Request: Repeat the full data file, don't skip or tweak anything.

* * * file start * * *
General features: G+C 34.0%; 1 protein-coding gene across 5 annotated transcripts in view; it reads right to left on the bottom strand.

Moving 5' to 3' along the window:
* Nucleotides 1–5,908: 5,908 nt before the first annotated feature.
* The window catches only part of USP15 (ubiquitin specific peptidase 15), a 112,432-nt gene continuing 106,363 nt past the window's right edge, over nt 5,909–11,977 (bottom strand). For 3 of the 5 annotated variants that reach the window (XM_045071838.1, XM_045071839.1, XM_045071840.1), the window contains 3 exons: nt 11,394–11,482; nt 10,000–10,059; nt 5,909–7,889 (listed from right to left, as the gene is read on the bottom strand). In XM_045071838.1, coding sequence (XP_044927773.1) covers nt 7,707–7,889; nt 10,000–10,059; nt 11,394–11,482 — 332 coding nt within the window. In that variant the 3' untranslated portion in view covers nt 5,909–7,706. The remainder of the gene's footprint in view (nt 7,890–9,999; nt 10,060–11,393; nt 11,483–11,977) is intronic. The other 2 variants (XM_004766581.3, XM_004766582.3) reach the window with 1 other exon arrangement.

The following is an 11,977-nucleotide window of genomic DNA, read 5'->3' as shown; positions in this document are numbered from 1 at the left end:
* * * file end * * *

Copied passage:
General features: G+C 34.0%; 1 protein-coding gene across 5 annotated transcripts in view; it reads right to left on the bottom strand.

Moving 5' to 3' along the window:
* Nucleotides 1–5,908: 5,908 nt before the first annotated feature.
* The window catches only part of USP15 (ubiquitin specific peptidase 15), a 112,432-nt gene continuing 106,363 nt past the window's right edge, over nt 5,909–11,977 (bottom strand). For 3 of the 5 annotated variants that reach the window (XM_045071838.1, XM_045071839.1, XM_045071840.1), the window contains 3 exons: nt 11,394–11,482; nt 10,000–10,059; nt 5,909–7,889 (listed from right to left, as the gene is read on the bottom strand). In XM_045071838.1, coding sequence (XP_044927773.1) covers nt 7,707–7,889; nt 10,000–10,059; nt 11,394–11,482 — 332 coding nt within the window. In that variant the 3' untranslated portion in view covers nt 5,909–7,706. The remainder of the gene's footprint in view (nt 7,890–9,999; nt 10,060–11,393; nt 11,483–11,977) is intronic. The other 2 variants (XM_004766581.3, XM_004766582.3) reach the window with 1 other exon arrangement.

The following is an 11,977-nucleotide window of genomic DNA, read 5'->3' as shown; positions in this document are numbered from 1 at the left end: